The marketplace gives consumers access to more than 300 products created using a 3-D printer.
By better understanding shoppers, retailers can create loyalty and increase sales.
Major brands like Blockbuster, Yahoo and Barnes & Noble, once leaders in business-to-consumer technology, have taken hits in the past decade from new Internet-based brands like Redbox, Netflix, Google and Amazon.com, David Blakelock, vice president of technology for web and catalog retailer Boston Apparel Group, said at the Internet Retailer Conference & Exhibition last week in Chicago.
The reason that newcomers have overtaken such established brands, he said, is because the incumbents failed to understand what their customers were looking for.
Web retailers need to learn the same lesson, or fall behind new players more in tune with consumers, he said.
“As Internet retailers we’ve been the ones attacking big brands,” he said. “But what do you do about the guys in garages just starting up and coming up with the next big idea?”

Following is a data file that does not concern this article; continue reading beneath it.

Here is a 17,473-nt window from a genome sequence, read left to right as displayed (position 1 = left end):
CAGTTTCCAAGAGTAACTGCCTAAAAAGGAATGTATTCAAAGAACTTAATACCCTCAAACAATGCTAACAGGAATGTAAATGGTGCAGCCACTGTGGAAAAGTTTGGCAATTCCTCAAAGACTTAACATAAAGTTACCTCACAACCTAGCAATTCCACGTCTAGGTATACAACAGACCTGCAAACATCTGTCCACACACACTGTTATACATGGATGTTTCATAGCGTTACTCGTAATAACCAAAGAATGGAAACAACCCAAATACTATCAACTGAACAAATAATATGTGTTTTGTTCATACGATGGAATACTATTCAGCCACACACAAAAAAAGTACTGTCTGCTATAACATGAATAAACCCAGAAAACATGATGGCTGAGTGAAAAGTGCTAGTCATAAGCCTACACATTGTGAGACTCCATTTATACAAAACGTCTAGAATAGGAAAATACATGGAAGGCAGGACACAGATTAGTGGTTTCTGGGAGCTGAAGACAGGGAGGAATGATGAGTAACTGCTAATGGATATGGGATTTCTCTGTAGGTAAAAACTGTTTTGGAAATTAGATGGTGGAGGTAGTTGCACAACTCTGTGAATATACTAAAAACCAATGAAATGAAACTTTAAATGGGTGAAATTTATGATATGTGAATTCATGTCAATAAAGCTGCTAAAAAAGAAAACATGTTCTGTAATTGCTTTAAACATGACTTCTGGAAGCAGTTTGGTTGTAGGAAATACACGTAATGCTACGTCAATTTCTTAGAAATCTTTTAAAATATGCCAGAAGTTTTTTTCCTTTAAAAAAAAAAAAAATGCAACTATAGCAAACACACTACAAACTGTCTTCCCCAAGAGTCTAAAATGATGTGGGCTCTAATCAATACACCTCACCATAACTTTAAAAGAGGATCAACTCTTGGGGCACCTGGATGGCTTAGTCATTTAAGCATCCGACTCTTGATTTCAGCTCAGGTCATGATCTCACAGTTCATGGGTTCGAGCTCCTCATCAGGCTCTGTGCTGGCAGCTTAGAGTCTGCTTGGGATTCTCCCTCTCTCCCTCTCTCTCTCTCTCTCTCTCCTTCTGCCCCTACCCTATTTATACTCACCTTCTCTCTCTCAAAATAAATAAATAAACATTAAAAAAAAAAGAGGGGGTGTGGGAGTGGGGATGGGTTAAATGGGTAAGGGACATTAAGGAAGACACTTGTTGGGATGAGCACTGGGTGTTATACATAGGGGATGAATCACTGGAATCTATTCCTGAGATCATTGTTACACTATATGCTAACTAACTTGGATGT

Retailers need to home in on who their customers are and what they’re seeking, he said. “You need to know what interests your customer.”
For instance, Blakelock recently received an e-mail from a favorite dress shirt retailer. The e-mail’s subject line read, “Special promotion just for you.” “I thought ‘Finally, someone gets it,’” he said. But when he clicked on the e-mail it led to a sale of suits. And Blakelock doesn’t wear suits. “Now I don’t open their messages,” he said.
To listen more effectively to customers, Blakelock urged retailers to organize in a central location the data they already collect—from product reviews to purchases to customer complaints. Then they can segment their customers and send them targeted messages.
“The only way you can break through consumers’ cluttered inboxes is by creating something relevant to the customer,” he said.